Most companies have solid strategies that quickly become undermined by insufficient implementation and poor productivity. Here’s how to fix the strategy-execution disconnect.
According to HBR, 95% of employees are unaware of, or do not understand their company’s strategy. It gets worse: strategic planning, process execution and analytics that track progress are largely disconnected from each other. Any company concerned with moving faster, increasing productivity, and avoiding disruption should be greatly concerned with these alarming facts.
In their book Profit from the Core, Zook & Allen report that seven out of eight companies in a global sample of 1,854 large corporations failed to achieve 5+% growth. Yet 90% of the companies in the study had developed detailed strategic plans with much higher targets. When 90% of companies fail to successfully execute their strategies, it’s a sign that something residing within the DNA of most organizations is fundamentally flawed.
Root causes of the strategy-execution disconnect
Having run the Internet of Things (IoT) business at SAP in Silicon Valley, my personal experience suggests this: the strategy-execution disconnect is caused by the digital overload of messages, documents, processes, and data spread out across silos, share drives, cloud services, and hard drives.
Think about it: Where is your strategy? Is it in a presentation?
And where is the execution plan and process to drive your strategy? If you’re like most companies, it’s sitting in a static document or task management system.
And where is the history of the rationale behind your strategy, evolution of your strategic thinking, and shifts in strategic focus? If you’re like most companies, it’s locked away in tools like Slack or hidden within dispersed email threads.
And where are your real-time metrics tracked and who has visibility to them? While some teams and companies track metrics using dashboard software, few have a handle on them at all.
The strategy-execution disconnect is essential the result of the disconnect between what’s needed to move forward and the ability to access it, align around it, and move forward using it to make quick decisions.
More symptoms of the underlying problem
Beyond failed execution, what other symptoms arise due to the diffused digital overload of information and communication? An MIT study on meetings and productivity found that US companies hold 11 million meetings during a typical workday. To make matters worse, 24% of respondents said that they felt like they wasted time in too many meetings and conference calls. Managers spend almost ¾ of their time in meetings. All this costs US Business an estimated $37 billion annually. This is why some management experts have been calling for the abolishment of status meetings altogether.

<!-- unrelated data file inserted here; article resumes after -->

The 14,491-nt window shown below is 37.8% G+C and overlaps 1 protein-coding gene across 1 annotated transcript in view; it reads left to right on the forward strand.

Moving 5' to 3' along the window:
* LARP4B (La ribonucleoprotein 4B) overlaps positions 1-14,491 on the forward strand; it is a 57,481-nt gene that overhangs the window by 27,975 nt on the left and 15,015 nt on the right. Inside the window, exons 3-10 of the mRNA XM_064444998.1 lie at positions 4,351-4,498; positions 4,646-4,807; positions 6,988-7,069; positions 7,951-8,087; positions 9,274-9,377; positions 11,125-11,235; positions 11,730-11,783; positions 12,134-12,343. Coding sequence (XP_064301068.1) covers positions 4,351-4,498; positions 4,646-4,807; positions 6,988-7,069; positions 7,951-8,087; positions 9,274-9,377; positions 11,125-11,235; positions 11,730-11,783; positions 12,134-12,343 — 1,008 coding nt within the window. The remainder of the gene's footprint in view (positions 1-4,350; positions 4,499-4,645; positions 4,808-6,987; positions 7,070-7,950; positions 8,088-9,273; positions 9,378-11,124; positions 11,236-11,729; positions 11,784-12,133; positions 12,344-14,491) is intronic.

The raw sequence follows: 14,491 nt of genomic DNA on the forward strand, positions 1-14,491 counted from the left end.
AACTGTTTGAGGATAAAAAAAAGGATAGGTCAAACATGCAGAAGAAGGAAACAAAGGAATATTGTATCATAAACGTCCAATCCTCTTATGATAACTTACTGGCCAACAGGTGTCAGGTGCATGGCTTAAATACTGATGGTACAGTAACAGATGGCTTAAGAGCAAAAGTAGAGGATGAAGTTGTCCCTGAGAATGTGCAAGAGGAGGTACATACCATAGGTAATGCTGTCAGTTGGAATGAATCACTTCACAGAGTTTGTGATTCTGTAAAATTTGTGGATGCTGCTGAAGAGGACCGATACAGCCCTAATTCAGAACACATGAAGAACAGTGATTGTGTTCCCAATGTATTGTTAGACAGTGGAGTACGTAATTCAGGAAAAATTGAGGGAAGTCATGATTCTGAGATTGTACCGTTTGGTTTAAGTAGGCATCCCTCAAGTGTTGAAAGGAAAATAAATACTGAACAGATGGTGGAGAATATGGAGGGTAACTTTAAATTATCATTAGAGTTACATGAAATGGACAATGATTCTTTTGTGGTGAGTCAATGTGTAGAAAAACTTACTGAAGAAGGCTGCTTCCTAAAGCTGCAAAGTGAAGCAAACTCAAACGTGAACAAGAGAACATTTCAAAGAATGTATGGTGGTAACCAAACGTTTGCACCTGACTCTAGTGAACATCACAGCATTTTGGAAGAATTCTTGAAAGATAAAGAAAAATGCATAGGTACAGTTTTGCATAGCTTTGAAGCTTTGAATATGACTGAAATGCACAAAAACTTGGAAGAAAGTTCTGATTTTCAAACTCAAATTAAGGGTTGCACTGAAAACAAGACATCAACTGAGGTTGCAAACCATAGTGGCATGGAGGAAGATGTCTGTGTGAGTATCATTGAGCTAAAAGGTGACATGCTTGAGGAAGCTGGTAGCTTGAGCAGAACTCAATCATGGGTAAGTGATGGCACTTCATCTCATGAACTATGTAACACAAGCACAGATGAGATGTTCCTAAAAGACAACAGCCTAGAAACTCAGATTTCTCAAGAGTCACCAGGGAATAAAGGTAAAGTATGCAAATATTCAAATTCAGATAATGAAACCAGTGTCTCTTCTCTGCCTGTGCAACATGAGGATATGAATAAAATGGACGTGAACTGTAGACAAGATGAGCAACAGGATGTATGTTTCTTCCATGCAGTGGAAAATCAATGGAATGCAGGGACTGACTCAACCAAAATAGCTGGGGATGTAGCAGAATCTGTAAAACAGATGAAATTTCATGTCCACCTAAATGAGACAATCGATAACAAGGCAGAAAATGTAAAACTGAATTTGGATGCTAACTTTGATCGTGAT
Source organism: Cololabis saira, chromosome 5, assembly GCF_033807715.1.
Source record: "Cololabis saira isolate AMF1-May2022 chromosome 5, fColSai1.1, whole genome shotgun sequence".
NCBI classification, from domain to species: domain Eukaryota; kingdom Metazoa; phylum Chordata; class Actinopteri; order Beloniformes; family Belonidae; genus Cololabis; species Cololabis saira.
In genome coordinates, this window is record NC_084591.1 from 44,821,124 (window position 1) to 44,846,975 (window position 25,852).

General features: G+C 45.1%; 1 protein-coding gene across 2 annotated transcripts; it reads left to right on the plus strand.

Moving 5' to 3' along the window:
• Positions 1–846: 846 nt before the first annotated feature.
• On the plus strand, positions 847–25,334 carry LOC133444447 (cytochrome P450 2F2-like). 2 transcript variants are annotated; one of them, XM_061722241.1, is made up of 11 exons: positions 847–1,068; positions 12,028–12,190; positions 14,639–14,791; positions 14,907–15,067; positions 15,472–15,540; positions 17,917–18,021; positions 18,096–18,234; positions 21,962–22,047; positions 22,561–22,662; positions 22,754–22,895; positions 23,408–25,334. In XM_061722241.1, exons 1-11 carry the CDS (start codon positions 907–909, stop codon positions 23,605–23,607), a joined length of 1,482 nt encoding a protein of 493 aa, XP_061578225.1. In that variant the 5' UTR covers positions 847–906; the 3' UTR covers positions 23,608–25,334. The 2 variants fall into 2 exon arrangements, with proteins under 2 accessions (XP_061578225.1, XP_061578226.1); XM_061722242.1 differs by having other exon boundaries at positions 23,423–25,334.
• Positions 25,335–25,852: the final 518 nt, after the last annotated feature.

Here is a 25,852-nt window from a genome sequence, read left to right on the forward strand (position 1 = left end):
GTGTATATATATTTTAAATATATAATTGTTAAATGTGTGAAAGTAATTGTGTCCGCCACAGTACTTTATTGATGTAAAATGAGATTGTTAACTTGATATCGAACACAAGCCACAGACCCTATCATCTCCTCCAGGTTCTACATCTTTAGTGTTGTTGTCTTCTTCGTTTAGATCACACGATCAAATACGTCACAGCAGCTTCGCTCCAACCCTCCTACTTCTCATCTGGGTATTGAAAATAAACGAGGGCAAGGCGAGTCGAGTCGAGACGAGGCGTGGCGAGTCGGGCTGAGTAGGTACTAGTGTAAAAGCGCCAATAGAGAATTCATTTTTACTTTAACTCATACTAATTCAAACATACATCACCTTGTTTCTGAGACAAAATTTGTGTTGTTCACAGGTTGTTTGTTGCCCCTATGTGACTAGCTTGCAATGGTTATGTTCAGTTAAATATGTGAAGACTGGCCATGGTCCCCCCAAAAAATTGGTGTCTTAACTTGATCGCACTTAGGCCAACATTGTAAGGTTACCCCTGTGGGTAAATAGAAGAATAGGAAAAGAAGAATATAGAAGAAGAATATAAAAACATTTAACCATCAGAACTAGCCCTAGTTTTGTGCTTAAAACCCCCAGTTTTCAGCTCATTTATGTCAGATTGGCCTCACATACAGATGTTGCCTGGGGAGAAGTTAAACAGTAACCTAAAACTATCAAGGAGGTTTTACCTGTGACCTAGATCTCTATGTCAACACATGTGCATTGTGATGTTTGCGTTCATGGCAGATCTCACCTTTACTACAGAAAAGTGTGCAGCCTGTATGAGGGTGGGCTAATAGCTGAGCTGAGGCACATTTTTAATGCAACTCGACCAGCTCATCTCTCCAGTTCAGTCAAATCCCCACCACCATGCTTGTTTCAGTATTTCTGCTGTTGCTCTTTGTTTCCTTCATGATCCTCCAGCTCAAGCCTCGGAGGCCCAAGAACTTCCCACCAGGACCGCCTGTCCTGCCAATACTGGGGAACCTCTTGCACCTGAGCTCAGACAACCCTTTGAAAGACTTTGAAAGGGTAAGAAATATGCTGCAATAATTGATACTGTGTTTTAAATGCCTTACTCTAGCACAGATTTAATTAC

Ask yourself, does your team understand your strategy? Are they clear on the process steps to effectively execute it? Even if your team is clear on what to do, do you have real-time, instant status and progress metrics anytime you want it?
My experience is this: ask an employee what the company’s top three strategic initiatives are, and you’ll get a variety of answers – and you’d likely need a meeting to clarify the answer! Try it and see!
Solving the strategy-execution disconnect
I believe we need to fundamentally rethink the principles underlying organizational and team collaboration. We need to take a more human and more visual approach to the type of collaboration that aligns strategy and execution. Teams need to bring together strategic plans, best practice process tools & templates, and analytics that track progress all in one place. Only through doing this will it be possible for people to align, contribute and stay up-to-speed in real-time, any time.
And when it comes to today’s data rich, analytics-driven world, people need a single place where all relevant documents, messages and agreements are tracked over time. Team and organizational effectiveness requires that information is only pushed when absolutely needed and pulled when truly desired. As artificial intelligence gains steam, teams will benefit from proactive pattern recognition and the automated surfacing of strategic themes that have direct implications for recalibrating strategy and shifting execution plans.
When it comes to meetings, team members should be able to come to meetings already knowing the status of everything that’s relevant to the meeting at hand – so the broader team can engage in meaningful discussions on strategy and collaboratively solve complex problems.
And finally, I believe non-technical managers should be able to set up this environment and get their team up and running in minutes.
This is what we’re creating at upBOARD . Our goal is to eliminate the strategy-execution disconnect.
Michael Lynch is co-founder and CEO of upBOARD. He is a seasoned leader of successful startups and large company innovation initiatives. He previously led the IoT strategy and go-to-market teams at SAP, joining SAP as part of the acquisition of Right Hemisphere Inc., where he held the position of CEO. He’s a serial entrepreneur who’s closed rounds of funding from Sequoia Capital, Sutter Hill Ventures, NVIDIA and others, had multiple successful exits and produced over thirty award winning Internet, education, enterprise and entertainment software products for Disney, Real Networks, IBM, Microsoft, Sony and others. Michael attended the Manhattan School of Music where he studied Opera and prior to technology, starred in numerous Broadway and TV shows as an actor.